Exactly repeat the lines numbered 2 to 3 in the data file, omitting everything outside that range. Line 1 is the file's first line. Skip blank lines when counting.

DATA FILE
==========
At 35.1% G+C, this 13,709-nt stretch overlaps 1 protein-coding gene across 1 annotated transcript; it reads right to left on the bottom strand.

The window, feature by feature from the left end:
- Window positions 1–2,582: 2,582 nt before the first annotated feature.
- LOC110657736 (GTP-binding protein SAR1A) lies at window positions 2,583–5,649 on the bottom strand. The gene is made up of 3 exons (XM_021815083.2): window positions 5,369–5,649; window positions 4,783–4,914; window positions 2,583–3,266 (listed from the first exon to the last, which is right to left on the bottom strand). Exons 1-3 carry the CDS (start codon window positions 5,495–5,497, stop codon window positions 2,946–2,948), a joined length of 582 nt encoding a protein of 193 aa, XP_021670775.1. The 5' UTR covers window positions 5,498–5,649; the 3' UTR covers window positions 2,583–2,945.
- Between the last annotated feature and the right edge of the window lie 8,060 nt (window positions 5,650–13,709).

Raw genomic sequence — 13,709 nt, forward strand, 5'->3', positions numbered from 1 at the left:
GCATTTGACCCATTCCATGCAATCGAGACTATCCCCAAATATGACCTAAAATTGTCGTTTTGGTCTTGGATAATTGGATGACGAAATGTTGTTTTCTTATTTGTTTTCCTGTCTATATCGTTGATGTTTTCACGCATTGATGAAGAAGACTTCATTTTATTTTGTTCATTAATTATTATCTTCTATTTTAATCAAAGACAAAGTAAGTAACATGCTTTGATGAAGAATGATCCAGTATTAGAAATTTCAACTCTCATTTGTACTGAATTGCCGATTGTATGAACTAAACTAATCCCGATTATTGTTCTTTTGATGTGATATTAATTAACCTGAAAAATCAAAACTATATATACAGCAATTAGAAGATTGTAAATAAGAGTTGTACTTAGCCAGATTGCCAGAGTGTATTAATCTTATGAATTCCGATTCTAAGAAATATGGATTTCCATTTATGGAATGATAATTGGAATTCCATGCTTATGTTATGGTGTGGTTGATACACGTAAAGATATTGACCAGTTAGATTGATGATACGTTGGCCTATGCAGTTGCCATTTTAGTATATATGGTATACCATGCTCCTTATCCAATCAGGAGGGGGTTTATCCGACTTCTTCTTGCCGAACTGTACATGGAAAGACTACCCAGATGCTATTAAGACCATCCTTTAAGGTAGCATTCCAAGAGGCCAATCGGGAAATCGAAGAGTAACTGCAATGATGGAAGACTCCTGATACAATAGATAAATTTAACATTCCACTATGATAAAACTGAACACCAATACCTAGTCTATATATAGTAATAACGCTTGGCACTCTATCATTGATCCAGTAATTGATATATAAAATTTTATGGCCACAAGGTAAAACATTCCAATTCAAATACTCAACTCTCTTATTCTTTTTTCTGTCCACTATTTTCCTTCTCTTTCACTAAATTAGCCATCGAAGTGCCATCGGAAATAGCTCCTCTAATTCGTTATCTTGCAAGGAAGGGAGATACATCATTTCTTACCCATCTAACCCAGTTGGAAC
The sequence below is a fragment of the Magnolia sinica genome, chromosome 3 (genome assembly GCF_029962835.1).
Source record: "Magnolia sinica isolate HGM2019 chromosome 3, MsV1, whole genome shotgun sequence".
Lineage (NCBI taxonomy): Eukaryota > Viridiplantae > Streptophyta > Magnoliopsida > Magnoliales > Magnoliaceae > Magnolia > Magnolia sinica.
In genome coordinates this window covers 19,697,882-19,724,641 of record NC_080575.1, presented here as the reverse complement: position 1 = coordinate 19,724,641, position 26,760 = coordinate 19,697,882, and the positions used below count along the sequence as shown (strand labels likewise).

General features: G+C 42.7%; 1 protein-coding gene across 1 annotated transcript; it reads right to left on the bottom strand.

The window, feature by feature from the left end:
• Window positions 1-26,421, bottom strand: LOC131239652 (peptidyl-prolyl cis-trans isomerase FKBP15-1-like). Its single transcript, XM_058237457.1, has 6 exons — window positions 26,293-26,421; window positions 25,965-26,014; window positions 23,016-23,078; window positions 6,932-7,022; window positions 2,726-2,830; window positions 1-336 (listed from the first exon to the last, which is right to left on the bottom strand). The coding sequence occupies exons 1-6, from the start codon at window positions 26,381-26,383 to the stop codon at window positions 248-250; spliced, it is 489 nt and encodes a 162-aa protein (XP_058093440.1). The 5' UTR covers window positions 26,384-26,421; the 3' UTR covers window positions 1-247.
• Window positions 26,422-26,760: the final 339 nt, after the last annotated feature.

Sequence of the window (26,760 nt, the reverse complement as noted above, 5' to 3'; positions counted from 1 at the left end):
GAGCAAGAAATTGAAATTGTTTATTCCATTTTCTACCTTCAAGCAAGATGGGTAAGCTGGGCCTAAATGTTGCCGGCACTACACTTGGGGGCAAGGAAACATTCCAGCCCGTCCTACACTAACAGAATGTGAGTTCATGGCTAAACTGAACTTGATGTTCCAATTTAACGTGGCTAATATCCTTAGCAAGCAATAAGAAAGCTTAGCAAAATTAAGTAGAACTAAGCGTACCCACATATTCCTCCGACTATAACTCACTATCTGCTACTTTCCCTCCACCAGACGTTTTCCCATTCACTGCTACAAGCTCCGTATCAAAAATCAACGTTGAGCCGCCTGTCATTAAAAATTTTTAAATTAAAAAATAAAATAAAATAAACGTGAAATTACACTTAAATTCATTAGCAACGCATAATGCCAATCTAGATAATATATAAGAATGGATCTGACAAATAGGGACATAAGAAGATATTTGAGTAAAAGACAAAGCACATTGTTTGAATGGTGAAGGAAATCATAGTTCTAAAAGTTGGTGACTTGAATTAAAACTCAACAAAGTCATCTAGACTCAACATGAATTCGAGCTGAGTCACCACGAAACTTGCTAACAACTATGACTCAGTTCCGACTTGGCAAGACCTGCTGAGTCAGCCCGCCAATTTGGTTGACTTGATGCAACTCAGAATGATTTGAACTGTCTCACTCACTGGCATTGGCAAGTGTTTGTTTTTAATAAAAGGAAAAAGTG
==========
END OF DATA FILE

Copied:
The window, feature by feature from the left end:
- Window positions 1–2,582: 2,582 nt before the first annotated feature.